We finally did it. My fiancé and I excitedly talked about it, consulted with family and friends, set a date and made a plan. The big day finally arrived just a few short weeks ago and goodness! It was such a happy occasion, unforgettable and magical, everything we had hoped for and more. That’s right, we finally pulled the trigger on purchasing our new Ultra Deluxe Smoker Grill 9000.
Soon after we unboxed it, I found my fella staring intently at a chart on his phone, which I thought was describing gas prices, inflation or interest rates. He explained this was “the app” for said Ultra Deluxe Smoker Grill 9000.
“The APP? Good gravy. I guess I’ll never be able to just throw a burger on the grill again. This is too high tech.” He then reminded me of the number of times I’ve gone out to throw a burger on the grill in recent days (zero), and he offered me implementation and training on the app. Turns out, it’s not that hard, and wow! If you are a meat eater, there’s just nothing like it. I can definitely say our ROI is already off the charts, and we’re just getting started.
But before I go throw a burger on the grill, let’s talk about this issue of mortgage technology adoption.
I’ve talked to a lot of lenders and vendors as I’ve traversed the country, and it is hardly news to anyone that the market is changing, and challenging. We’ve experienced rapidly rising interest rates with a side helping of inventory challenges, resulting in a competitive purchase market. And we’re coming off the sugar rush of the refinance-heavy volume of the past two years. So, we’re experiencing a reality check as lenders continue to pivot to purchase and retrain their refinance “muscle memory” for a new way of doing things.
As lenders analyze their businesses to address the new reality, a big frustration point is the lack of adoption and engagement with the many technology purchases made over recent years. The frustration is understandable. Smart lenders have invested in smart tools, designed to allow their teams to operate more efficiently, drive more volume with less work, create excellent customer experiences, bring in repeat and referral business — the list goes on and on.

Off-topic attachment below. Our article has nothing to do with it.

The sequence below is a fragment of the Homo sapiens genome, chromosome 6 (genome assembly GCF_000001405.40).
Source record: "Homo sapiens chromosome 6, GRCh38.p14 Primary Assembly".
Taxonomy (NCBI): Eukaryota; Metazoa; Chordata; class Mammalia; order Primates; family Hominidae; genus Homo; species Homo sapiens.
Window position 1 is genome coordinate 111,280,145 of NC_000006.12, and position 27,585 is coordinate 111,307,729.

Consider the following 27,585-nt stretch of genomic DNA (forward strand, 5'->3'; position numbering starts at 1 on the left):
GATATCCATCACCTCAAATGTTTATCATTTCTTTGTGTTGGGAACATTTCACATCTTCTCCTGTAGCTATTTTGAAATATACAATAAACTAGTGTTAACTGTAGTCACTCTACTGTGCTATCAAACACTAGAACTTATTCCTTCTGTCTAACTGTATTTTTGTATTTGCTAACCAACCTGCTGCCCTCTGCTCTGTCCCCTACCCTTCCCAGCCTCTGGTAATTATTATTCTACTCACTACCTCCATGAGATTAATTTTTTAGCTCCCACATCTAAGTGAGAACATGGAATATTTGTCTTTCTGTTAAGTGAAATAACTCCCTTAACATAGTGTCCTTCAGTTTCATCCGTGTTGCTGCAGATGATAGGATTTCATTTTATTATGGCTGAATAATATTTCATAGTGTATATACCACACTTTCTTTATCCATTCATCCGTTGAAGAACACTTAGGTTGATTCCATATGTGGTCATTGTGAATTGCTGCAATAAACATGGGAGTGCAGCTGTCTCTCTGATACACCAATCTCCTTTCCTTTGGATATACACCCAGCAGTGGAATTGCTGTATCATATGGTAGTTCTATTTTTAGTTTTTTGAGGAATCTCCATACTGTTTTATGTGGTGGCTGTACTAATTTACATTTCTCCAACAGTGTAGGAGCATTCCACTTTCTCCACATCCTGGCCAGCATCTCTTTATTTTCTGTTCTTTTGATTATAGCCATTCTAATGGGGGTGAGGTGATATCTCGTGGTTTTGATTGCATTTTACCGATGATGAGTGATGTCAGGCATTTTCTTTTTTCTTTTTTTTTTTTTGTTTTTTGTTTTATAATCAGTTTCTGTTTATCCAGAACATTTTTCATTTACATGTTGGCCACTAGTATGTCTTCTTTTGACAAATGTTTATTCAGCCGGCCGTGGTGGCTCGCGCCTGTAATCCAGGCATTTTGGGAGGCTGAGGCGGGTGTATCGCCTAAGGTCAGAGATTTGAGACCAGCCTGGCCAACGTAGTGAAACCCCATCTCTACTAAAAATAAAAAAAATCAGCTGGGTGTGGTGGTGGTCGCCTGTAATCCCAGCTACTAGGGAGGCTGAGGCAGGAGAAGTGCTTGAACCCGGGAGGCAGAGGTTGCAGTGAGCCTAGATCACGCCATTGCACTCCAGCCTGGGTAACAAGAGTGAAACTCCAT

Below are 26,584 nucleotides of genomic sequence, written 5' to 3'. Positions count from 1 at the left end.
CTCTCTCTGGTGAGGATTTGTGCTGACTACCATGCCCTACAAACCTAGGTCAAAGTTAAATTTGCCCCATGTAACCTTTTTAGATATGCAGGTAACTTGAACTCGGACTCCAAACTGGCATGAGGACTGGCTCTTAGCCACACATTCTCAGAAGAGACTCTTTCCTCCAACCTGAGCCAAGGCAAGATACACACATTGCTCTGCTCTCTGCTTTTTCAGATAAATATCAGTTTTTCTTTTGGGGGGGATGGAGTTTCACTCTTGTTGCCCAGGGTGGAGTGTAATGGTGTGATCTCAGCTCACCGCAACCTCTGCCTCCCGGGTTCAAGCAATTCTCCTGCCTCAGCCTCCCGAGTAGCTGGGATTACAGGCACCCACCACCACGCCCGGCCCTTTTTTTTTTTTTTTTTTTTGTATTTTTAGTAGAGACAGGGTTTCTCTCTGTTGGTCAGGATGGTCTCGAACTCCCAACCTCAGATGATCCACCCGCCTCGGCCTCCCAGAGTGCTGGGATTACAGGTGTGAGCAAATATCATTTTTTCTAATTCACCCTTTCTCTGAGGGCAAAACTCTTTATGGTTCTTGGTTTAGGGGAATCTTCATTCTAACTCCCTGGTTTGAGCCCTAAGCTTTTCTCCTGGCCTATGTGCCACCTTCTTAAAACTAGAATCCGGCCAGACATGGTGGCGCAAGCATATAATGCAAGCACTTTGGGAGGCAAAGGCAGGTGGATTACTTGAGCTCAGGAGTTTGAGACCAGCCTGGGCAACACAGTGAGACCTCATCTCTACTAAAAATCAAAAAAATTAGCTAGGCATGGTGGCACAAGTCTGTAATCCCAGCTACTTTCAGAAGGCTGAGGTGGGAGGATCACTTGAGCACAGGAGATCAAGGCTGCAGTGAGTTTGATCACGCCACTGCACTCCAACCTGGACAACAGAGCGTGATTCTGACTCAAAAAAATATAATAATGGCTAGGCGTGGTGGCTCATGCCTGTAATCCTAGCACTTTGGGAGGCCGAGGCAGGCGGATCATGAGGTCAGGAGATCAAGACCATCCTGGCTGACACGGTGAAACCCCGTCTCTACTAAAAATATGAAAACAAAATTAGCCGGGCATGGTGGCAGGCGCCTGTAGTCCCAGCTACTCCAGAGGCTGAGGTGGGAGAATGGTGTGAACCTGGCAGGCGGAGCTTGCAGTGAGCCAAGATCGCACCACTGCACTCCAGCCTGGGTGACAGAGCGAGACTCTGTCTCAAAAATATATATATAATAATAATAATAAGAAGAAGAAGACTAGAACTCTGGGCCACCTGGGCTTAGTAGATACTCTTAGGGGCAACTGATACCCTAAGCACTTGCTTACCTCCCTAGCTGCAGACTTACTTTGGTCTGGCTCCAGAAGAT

So, where’s the rub? (Grilling pun fully intended.)
Technology adoption and engagement numbers are indeed low. According to STRATMOR Group’s most recent Technology Insight® Study on Digital Innovations, the reason most often stated as a barrier to adoption of digital mortgage technology is “Difficulty of getting LOs to change process and behavior.”
One reason for the resistance may be the lending environment itself. Remember that your team has barely had time to floss their teeth over the past two years, so give them a bit of a grace period. They will need some time to make the adjustment and to lean into the tools, resources and solutions you have at the ready.
And don’t throw the baby out with the bathwater or eliminate solutions that don’t have heavy recent usage. Just because your people haven’t used them much over the past two years does not mean these solutions are useless. In fact, these solutions may be exactly what is needed to meet the current challenges.
The Technology Insight® Study also indicated that the benefits of adopting digital mortgage technologies are certainly clear, with speed to closing and increased borrower satisfaction topping the list. Notably, enhanced LO productivity ranks highly overall.
The time to focus on this issue of adoption is not only now, it is right now. It surely is no surprise to your team members — production and operations — that the market has changed, and their world has changed right along with it. Where you might have been met with resistance a year or even six months ago, you may be surprised to find an audience much more eager to adopt and adapt.